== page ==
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Cineworld’s (LON:CINE) share price has surged 50% higher year-to-date, as investors have looked ahead to a reopening of its sites following Covid-related lockdowns. In the US, around 97% of its cinemas are now open, while in the UK its estate enjoyed a strong opening weekend following the recent easing of lockdown measures.

Short-term potential

In the short run, the company’s shares could experience further upward momentum. The novelty of the return of leisure activities, such as visiting the cinema, may lead to increasing footfall in the coming months. Indeed, the firm highlighted in its latest results that countries such as Australia and China had enjoyed a resurgence in cinemagoers following the ending of their lockdown measures. This could set a precedent for the near-term performance of its own sites.

Record levels of savings amassed by consumers during recent lockdowns may provide the financial means to visit the company’s locations. Meanwhile, upcoming major film releases such as James Bond’s No Time To Die, The Matrix 4 and the latest Fast & Furious episode could act as major draws for film-lovers.


Long-term challenges

However, the company’s medium and long-term prospects remain extremely unclear. Lockdown measures may be easing, but there are no guarantees that further containment measures will be avoided in Cineworld’s main markets of the US, UK, Poland and Israel. Covid-19 variants may prompt higher transmission rates that leave policymakers with little choice but to place fresh restrictions on the leisure sector. This would be likely to cause a severe financial impact for the firm — even though its recent update stated that it has secured sufficient liquidity to last until the end of the 2021 calendar year.

Furthermore, the pandemic has caused a sudden and significant shift in consumer behaviour. The popularity of streaming services such as Netflix and Amazon Prime has soared. For example, Netflix subscriber numbers increased by 36 million in 2020 to reach in excess of 200 million worldwide. Their services act as a substitute for attending cinema venues. This could mean that a sizeable proportion of previous cinemagoers fail to attend Cineworld’s sites to the same extent post-Covid compared to before its occurrence.

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In addition, streaming services are becoming increasingly dominant in the film industry via their acquisitions of major studios. The latest activity in this area is Amazon’s $8.45 billion acquisition of MGM, which owns the James Bond franchise as well as many other popular titles. This could make it increasingly difficult for cinema chains such as Cineworld to differentiate themselves from streaming services, since they may no longer be able to rely on deals with studios that allow them to screen new releases before anyone else.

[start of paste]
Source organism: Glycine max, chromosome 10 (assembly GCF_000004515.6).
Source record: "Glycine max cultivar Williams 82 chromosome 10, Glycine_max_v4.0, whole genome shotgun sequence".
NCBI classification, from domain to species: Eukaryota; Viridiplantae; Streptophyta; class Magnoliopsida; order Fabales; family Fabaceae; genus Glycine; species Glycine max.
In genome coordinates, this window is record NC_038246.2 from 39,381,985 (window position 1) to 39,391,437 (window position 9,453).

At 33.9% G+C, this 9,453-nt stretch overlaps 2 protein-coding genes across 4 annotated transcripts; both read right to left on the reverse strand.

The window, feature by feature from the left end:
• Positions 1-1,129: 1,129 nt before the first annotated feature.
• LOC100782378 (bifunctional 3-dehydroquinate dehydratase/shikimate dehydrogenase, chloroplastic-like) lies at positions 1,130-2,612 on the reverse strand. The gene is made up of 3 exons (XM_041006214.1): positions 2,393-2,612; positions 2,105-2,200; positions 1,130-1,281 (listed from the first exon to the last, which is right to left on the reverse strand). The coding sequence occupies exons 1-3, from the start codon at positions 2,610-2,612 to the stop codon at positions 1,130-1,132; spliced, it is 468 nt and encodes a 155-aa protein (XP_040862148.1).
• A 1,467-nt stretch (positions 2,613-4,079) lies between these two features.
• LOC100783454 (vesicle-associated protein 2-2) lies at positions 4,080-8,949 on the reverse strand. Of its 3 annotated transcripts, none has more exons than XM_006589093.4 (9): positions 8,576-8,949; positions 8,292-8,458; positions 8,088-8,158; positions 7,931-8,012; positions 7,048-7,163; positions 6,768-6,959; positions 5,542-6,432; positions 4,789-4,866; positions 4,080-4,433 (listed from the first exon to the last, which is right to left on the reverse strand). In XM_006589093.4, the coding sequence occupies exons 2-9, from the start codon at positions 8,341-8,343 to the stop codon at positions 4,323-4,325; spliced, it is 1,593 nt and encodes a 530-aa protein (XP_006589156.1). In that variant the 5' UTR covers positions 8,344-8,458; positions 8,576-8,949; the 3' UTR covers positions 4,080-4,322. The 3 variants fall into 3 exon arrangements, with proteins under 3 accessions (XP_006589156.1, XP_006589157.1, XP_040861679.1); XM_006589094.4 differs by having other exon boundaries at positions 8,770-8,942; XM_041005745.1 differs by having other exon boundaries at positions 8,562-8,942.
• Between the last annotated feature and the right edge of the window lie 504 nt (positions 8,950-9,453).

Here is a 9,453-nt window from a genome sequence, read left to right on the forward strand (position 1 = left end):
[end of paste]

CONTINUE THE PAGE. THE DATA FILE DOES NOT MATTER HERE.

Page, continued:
Margin of safety

The prospects for Cineworld’s share price are extremely uncertain. Its performance largely depends on the outcome of ‘known unknowns’, such as the future path of the pandemic, the popularity of streaming services versus cinemas, and whether those streaming services will increasingly dominate the wider film industry through acquisitions.

Therefore, following its recent share price rise, it may fail to offer a worthwhile risk/reward investing opportunity. The stock market may have already factored in a positive outlook that leaves investors with little margin of safety in case of further challenges ahead.

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Please note this article does not constitute investment advice. Investors are encouraged to do their own research beforehand or consult a professional advisor.

Robert Stephens

Robert Stephens

Robert Stephens is a CFA Charterholder who has around 15 years’ experience working in the financial services industry.

The vast majority of that time has been spent working as an Equity Analyst, with a focus on FTSE 350 shares in the consumer goods, consumer services and retail sectors.

He has also contributed to a wide variety of media publications on a freelance basis, including The Telegraph, What Investment, Master Investor and Citywire.

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